29_Lec-18

29_Lec-18 - Physics 241 Lecture 18 Y E Kim Chapter 29...

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Physics 241 Lecture 18 Y. E. Kim October 28, 2010 Chapter 29, Sections 8-10 October 28, 2010 University Physics, Chapter 26 and 27 1
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± RC Circuits (from Chapter 26) ± RL Circuits ± Energy and Energy Density of a Magnetic Field ± Application to Information Technology October 28, 2010 Physics for Scientists & Engineers 2, Chapter 26 2
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October 28, 2010 University Physics, Chapter 26 3 RC Circuits (from Chapter 26) ± Consider a circuit with a source of emf, V emf , a resistor R , and a capacitor C ± We then close the switch, and current begins to flow in the circuit, charging the capacitor ± The current is provided by the source of emf, which maintains a constant voltage When the capacitor is fully charged, no more current flows in the circuit ± When the capacitor is fully charged, the voltage across the plates will be equal to the voltage provided by the source of emf and the total charge q tot on the capacitor will be tot = CV emf
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October 28, 2010 University Physics, Chapter 26 4 Capacitor Charging (1) ± Going around the circuit in a counterclockwise direction we can write ± We can rewrite this equation remembering that i = dq / d t ± The solution of this differential equation is ± « ZKHUH q 0 = CV emf and W = RC 0 e m f R C V iR ±± ± ± ² ³ ² 0 () 1 ± §· ± ¨¸ ©¹ The term V c is negative since the top plate of the capacitor is connected to the positive - higher potential - terminal of the battery. Thus analyzing counter-clockwise leads to a drop in voltage across the capacitor!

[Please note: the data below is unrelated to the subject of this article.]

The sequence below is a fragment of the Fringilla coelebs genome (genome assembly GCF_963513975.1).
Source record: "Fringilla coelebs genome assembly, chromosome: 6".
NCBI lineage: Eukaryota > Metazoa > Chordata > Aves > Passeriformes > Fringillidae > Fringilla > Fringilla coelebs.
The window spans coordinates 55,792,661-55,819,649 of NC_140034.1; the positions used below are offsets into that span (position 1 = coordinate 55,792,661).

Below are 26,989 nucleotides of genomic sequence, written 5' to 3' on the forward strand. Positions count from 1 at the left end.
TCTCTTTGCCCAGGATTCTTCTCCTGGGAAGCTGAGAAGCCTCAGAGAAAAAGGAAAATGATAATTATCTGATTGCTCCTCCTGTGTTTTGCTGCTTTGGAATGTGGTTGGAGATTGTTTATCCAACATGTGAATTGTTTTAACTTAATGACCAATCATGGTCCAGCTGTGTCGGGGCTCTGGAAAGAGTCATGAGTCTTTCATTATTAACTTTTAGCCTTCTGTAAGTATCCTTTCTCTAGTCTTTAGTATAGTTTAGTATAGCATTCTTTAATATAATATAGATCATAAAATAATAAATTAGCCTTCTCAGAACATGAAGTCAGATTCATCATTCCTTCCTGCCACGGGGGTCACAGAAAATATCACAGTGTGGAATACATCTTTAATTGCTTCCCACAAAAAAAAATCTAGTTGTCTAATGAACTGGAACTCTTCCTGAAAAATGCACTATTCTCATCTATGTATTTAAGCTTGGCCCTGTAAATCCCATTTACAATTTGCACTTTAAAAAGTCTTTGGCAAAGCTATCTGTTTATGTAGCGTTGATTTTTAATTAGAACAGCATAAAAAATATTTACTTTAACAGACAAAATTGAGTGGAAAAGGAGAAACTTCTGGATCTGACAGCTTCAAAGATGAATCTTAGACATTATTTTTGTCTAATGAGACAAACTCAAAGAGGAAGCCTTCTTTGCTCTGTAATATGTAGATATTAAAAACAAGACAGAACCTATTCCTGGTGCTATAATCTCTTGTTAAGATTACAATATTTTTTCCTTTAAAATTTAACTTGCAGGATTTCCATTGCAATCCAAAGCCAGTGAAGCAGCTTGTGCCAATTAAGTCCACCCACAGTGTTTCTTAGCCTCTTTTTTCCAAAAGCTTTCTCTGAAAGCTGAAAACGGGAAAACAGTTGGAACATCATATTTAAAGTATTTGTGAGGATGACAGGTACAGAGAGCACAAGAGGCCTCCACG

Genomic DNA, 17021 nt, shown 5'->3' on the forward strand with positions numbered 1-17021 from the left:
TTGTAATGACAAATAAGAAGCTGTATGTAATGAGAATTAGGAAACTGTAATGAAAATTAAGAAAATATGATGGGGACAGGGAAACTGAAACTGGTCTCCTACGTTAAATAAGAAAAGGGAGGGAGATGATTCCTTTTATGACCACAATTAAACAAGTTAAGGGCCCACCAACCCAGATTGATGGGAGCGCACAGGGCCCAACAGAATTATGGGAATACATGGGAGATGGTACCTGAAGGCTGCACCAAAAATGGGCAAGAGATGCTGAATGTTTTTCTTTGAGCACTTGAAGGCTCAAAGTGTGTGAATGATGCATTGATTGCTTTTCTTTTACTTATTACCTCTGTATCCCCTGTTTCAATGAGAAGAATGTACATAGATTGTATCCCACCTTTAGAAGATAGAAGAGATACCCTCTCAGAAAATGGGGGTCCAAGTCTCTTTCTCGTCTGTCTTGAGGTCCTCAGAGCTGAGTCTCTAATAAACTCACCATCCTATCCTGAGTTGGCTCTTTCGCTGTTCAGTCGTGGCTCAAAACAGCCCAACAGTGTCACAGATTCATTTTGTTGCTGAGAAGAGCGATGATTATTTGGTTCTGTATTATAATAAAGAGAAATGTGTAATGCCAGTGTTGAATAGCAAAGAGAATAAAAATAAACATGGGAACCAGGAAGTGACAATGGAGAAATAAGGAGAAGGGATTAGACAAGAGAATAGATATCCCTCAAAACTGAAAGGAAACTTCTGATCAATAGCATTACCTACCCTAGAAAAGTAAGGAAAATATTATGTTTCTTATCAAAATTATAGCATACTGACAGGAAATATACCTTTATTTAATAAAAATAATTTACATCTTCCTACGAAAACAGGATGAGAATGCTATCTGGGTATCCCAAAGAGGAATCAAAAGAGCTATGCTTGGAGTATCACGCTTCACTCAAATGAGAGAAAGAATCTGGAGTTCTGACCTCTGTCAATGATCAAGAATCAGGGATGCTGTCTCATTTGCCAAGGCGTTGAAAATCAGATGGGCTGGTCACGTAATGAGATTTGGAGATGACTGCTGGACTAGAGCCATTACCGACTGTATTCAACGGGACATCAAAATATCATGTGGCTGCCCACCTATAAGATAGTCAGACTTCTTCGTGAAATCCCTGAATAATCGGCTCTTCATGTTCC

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October 28, 2010 University Physics, Chapter 26 5 Capacitor Charging (2) ± We can get the current flowing in the circuit by differentiating the charge with respect to time ± The charge and current as a function of time are shown here ( W = RC ) t e m f V dq i d R §· ± ¨¸ ©¹ 0 () 1 q ± ± Math Reminder:
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October 28, 2010 University Physics, Chapter 26 6 ± 1RZ OHW·V WDNH D UHVLVWRU R and a fully charged capacitor C with charge q 0 and connect them together by moving the switch from position 1 to position 2 ± In this case, current will flow in the circuit until the capacitor is completely discharged ± While the capacitor is discharging we can apply the Loop Rule around the circuit and obtain
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This note was uploaded on 09/09/2011 for the course PHYS 241 taught by Professor Wei during the Fall '08 term at Purdue.

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29_Lec-18 - Physics 241 Lecture 18 Y E Kim Chapter 29...

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